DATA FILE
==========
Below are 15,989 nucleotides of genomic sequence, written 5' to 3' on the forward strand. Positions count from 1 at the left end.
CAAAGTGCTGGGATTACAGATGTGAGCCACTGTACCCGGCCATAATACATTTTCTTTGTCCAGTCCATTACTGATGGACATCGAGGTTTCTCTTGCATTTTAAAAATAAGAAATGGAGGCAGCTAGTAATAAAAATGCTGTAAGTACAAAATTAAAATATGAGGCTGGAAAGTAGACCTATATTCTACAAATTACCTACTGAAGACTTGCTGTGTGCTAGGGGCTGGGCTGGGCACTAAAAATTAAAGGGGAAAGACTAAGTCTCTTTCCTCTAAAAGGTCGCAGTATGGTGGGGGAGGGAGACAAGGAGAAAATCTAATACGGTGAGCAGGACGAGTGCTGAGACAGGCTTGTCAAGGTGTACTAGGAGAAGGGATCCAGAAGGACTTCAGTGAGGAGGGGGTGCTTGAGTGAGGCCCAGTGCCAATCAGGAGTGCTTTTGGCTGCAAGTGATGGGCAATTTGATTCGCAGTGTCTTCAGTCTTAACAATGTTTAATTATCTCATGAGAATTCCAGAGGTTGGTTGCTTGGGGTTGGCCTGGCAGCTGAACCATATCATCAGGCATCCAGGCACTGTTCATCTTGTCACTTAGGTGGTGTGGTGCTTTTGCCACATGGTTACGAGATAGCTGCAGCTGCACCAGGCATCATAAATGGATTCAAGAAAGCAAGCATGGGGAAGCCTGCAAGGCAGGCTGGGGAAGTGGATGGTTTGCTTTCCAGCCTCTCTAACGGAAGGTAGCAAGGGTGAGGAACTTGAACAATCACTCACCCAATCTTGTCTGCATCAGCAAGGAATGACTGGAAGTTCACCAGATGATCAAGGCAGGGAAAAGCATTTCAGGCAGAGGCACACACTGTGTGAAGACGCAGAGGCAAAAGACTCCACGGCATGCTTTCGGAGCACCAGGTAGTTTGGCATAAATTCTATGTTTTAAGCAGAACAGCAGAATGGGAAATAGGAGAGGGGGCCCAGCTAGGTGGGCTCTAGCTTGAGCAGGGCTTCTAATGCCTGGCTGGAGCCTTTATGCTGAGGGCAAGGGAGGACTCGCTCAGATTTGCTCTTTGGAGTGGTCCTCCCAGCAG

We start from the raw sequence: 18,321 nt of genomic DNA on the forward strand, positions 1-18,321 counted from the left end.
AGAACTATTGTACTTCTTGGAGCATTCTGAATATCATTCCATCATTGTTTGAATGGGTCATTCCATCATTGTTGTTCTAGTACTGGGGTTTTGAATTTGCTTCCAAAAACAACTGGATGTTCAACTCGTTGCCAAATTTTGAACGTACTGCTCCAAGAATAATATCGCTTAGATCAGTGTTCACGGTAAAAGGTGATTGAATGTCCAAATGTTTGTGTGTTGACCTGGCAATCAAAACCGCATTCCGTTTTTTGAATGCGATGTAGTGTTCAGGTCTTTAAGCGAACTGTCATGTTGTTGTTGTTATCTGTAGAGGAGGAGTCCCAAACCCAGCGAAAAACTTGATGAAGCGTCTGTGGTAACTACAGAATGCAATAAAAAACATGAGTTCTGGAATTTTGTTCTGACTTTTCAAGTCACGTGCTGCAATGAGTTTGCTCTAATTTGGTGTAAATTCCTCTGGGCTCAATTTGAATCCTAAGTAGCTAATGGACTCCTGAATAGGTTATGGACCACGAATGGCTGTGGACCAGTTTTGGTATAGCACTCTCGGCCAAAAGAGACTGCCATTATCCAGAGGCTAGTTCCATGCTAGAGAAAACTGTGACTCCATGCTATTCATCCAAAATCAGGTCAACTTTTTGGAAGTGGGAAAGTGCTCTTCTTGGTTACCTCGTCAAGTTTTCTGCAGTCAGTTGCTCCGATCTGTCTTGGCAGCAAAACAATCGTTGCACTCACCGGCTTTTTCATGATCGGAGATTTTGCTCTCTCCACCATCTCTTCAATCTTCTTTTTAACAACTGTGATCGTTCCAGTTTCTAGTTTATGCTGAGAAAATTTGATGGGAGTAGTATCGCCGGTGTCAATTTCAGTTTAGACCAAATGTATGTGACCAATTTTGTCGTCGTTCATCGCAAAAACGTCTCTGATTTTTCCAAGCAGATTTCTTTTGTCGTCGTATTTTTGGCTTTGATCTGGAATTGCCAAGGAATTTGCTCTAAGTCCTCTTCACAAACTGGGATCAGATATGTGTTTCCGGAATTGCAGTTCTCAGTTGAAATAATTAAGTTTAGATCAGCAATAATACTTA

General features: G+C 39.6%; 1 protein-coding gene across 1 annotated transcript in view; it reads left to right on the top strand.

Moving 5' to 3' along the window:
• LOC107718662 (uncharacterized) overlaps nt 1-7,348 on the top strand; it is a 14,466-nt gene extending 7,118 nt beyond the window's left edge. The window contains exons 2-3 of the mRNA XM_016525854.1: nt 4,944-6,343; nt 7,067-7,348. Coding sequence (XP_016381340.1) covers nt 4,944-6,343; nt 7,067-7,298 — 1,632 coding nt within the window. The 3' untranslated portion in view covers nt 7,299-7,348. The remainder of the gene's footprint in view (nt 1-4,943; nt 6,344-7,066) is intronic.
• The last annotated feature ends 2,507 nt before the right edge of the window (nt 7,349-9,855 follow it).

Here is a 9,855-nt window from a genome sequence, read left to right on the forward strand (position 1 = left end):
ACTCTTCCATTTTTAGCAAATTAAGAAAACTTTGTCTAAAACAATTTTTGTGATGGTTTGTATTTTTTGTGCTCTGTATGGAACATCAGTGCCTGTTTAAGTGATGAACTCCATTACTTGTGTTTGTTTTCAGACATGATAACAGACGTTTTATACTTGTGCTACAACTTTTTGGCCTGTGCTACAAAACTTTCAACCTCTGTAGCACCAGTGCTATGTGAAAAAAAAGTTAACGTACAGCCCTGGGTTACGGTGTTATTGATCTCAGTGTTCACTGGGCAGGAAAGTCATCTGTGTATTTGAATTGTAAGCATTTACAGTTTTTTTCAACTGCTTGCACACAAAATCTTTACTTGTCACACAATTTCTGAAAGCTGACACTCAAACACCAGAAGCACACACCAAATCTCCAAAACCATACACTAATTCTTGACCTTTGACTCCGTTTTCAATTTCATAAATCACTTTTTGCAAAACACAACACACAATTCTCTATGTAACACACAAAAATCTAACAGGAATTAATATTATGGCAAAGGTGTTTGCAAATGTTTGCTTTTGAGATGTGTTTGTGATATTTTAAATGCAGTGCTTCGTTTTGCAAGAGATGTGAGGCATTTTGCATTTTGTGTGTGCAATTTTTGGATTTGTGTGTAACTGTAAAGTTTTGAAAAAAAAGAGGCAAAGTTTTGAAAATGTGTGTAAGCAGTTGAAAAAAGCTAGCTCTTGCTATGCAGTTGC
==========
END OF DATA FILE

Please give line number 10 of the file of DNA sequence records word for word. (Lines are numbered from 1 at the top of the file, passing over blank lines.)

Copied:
ACTCTTCCATTTTTAGCAAATTAAGAAAACTTTGTCTAAAACAATTTTTGTGATGGTTTGTATTTTTTGTGCTCTGTATGGAACATCAGTGCCTGTTTAAGTGATGAACTCCATTACTTGTGTTTGTTTTCAGACATGATAACAGACGTTTTATACTTGTGCTACAACTTTTTGGCCTGTGCTACAAAACTTTCAACCTCTGTAGCACCAGTGCTATGTGAAAAAAAAGTTAACGTACAGCCCTGGGTTACGGTGTTATTGATCTCAGTGTTCACTGGGCAGGAAAGTCATCTGTGTATTTGAATTGTAAGCATTTACAGTTTTTTTCAACTGCTTGCACACAAAATCTTTACTTGTCACACAATTTCTGAAAGCTGACACTCAAACACCAGAAGCACACACCAAATCTCCAAAACCATACACTAATTCTTGACCTTTGACTCCGTTTTCAATTTCATAAATCACTTTTTGCAAAACACAACACACAATTCTCTATGTAACACACAAAAATCTAACAGGAATTAATATTATGGCAAAGGTGTTTGCAAATGTTTGCTTTTGAGATGTGTTTGTGATATTTTAAATGCAGTGCTTCGTTTTGCAAGAGATGTGAGGCATTTTGCATTTTGTGTGTGCAATTTTTGGATTTGTGTGTAACTGTAAAGTTTTGAAAAAAAAGAGGCAAAGTTTTGAAAATGTGTGTAAGCAGTTGAAAAAAGCTAGCTCTTGCTATGCAGTTGC